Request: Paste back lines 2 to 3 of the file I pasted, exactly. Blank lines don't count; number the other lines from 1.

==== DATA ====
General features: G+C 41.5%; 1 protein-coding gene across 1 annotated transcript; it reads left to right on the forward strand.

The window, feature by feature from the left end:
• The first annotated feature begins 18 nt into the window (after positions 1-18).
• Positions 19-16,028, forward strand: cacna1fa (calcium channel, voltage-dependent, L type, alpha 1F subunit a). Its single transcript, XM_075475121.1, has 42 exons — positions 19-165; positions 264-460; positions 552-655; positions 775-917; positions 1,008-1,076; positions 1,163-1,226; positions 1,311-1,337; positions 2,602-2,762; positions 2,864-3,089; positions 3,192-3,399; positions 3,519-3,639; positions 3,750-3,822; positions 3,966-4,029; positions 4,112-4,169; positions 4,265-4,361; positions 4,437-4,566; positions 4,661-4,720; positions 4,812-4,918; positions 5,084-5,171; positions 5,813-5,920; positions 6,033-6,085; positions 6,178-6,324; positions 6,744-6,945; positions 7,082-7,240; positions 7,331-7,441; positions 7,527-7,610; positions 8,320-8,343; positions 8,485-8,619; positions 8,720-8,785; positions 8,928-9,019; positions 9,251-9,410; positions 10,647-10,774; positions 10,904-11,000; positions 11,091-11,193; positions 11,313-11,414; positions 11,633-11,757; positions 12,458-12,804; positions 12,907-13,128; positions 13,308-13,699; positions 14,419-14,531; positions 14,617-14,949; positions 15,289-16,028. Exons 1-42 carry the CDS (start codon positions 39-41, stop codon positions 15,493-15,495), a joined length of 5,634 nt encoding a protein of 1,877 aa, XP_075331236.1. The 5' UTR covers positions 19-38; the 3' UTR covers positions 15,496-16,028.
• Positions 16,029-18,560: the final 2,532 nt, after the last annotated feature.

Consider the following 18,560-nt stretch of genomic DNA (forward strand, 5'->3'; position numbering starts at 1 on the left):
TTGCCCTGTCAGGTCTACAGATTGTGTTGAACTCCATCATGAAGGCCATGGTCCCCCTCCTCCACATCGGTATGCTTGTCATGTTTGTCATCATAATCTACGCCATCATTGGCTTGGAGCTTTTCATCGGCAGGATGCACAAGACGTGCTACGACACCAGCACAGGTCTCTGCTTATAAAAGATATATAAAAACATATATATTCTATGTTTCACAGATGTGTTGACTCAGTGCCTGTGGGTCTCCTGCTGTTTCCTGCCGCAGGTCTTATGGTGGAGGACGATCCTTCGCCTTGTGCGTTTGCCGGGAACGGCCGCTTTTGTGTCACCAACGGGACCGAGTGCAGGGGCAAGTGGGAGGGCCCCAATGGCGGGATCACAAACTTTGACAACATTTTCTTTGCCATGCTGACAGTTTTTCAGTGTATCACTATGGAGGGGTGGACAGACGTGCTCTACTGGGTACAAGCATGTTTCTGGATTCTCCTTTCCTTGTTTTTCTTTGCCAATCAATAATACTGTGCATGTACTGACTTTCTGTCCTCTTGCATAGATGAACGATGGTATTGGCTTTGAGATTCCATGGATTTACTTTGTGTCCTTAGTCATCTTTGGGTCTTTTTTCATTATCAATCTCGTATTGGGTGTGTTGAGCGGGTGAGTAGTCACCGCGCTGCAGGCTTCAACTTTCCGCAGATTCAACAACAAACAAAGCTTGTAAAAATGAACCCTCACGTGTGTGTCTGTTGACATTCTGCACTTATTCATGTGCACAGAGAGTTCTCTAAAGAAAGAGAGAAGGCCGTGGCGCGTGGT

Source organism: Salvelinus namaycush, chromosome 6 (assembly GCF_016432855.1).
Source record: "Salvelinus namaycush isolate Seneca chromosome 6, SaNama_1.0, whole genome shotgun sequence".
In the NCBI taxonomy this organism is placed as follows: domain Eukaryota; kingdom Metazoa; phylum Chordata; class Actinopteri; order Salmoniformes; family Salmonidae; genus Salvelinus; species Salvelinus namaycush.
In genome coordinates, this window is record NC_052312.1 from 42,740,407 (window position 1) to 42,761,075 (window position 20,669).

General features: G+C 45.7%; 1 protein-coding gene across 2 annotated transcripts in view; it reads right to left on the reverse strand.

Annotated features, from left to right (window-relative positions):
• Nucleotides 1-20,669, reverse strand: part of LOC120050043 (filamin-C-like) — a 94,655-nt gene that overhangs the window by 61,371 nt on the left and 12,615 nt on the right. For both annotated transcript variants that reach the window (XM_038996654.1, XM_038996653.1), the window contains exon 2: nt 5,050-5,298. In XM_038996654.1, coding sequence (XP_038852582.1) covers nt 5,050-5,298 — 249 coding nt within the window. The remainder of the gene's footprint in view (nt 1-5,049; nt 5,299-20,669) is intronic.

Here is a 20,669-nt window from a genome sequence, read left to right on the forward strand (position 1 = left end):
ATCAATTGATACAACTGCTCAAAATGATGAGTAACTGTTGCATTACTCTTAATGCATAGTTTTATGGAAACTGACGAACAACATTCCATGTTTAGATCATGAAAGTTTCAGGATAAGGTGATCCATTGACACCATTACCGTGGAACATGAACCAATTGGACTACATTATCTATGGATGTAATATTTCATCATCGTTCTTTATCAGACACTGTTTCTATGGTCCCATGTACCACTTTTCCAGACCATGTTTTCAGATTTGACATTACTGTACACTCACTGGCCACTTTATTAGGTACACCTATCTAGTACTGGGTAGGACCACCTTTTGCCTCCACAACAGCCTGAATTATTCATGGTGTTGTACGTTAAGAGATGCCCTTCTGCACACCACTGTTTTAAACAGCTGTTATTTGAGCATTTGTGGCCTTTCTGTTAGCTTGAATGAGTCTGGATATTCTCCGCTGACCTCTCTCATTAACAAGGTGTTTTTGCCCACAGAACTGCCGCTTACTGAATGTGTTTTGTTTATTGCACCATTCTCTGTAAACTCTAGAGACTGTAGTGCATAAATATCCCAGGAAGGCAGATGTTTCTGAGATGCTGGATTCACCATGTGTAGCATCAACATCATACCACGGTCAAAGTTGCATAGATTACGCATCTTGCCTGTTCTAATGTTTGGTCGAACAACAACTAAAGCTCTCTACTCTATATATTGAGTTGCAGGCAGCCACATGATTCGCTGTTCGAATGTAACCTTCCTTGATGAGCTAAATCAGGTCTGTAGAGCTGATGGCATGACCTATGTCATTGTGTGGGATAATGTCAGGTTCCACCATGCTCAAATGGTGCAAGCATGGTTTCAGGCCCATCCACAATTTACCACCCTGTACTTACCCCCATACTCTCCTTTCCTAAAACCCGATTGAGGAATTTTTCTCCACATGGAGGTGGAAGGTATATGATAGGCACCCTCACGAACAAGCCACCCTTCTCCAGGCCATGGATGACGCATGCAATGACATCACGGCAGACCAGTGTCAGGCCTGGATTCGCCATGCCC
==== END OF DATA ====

The window, feature by feature from the left end:
• The first annotated feature begins 18 nt into the window (after positions 1-18).